Bon Appétit editor-in-chief Adam Rapaport announced his resignation from the iconic food magazine amid claims that its staff of color was mistreated as well as resurfaced photo of him wearing brown face.
“I am stepping down as editor in chief of Bon Appetit to reflect on the work I need to do as a human being and to allow Bon Appetit to get to a better place,” Rapaport wrote in an Instagram post on Monday evening. "From an ill-conceived Halloween costume 16 years ago to my blind spots as an editor, I've not championed an inclusive vision. And ultimately, it's been at the expense of Bon Appétit and its staff, as well as our readers. They all deserve better."
He continued, "The staff has been working hard to evolve the brand in a positive, more diverse direction. I will do all I can to support that work, but I am not the one to lead that work. I am deeply sorry for my failings and to the position in which I put the editors of BA."
Problems for Rapaport began when an old photograph that was shared on Instagram back in 2013 showed him with darkened skin while dressing up as what has been described as a "Puerto Rican."
However, things escalated on social media after Bon Appétit assistant editor Sohla El-Waylly accused the magazine of only paying its white editors for their appearances in digital channels while editors of color were not paid. The magazine's parent company, Condé Nast, previously denied such claims.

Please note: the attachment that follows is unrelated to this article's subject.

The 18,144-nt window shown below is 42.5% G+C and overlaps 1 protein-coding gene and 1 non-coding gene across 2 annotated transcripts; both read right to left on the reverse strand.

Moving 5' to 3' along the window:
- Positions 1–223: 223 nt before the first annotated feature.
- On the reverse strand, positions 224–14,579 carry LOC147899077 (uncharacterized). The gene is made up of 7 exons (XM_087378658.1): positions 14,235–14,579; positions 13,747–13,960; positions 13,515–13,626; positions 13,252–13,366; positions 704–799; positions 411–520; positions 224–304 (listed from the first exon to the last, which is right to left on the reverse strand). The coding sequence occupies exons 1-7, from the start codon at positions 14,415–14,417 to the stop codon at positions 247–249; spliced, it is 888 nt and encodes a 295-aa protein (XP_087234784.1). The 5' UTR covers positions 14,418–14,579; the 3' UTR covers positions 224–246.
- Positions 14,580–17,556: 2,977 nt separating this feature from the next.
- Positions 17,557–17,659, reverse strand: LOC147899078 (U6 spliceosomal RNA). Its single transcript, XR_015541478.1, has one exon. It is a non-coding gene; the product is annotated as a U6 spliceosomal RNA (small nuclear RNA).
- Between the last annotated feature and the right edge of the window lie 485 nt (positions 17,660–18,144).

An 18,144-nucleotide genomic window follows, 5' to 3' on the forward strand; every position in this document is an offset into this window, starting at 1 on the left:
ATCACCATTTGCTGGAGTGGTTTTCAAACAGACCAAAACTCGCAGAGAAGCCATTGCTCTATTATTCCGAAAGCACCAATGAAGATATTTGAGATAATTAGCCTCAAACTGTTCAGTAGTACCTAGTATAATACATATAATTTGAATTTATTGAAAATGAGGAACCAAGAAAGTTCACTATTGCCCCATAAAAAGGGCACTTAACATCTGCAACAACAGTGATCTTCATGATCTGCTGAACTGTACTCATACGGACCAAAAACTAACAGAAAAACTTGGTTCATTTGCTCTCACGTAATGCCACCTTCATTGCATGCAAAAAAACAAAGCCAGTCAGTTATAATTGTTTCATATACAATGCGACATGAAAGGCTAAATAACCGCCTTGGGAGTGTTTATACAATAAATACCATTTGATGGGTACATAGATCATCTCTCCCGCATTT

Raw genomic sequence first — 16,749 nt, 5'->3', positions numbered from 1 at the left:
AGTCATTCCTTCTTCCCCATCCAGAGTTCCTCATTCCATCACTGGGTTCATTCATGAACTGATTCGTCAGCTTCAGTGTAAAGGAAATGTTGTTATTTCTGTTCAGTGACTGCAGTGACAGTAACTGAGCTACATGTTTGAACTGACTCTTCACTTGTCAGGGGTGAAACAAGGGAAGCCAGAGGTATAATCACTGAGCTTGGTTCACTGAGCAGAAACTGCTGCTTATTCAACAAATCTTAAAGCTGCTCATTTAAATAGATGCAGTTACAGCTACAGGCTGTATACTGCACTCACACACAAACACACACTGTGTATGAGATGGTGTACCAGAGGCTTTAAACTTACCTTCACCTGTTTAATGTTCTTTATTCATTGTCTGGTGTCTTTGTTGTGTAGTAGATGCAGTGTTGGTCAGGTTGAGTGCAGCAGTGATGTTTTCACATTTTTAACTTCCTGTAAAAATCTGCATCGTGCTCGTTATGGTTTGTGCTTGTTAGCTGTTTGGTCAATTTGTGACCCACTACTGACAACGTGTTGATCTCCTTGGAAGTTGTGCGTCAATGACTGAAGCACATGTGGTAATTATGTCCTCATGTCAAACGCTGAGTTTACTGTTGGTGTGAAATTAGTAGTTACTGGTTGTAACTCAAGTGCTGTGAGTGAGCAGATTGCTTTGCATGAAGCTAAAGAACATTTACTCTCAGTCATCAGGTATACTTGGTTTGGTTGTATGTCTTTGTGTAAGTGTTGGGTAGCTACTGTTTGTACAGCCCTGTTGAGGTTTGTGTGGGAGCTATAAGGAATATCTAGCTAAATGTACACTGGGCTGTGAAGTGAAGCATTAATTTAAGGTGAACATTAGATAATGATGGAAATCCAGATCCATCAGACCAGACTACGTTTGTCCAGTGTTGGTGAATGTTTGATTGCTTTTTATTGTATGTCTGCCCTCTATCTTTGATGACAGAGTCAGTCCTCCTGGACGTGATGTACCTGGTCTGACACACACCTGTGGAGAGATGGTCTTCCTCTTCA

“I’ve been pushed in front of video as a display of diversity,” El-Waylly wrote in an Instagram story, as reported by Variety. “In reality, currently only white editors are paid for their video appearances. None of the people of color have been compensated for their appearances.”
El-Waylly called for Rapaport's resignation.
Molly Baz, a senior food editor, expressed solidarity with her "black, indigenous, people of color" (BIPOC) colleagues.
"Please let it be known that I stand with my family @bonappetitmag and do not support the behavior of our current editor in chief," Baz wrote. “I WILL NOT APPEAR IN ANY VIDEOS ON BON APPETIT UNTIL MY BIPOC COLLEAGUES RECEIVE EQUAL PAY AND ARE FAIRLY COMPENSATED FOR THEIR APPEARANCES.”
Baz's comments were then backed by the magazine's food editor at large Carla Lalli Music.
A spokesperson for Condé Nast told Fox News, "As a global media company, Condé Nast is dedicated to creating a diverse, inclusive and equitable workplace. We have a zero-tolerance policy toward discrimination and harassment in any forms. Consistent with that, we go to great lengths to ensure that employees are paid fairly, in accordance with their roles and experience, across the entire company. We take the well-being of our employees seriously and prioritize a people-first approach to our culture."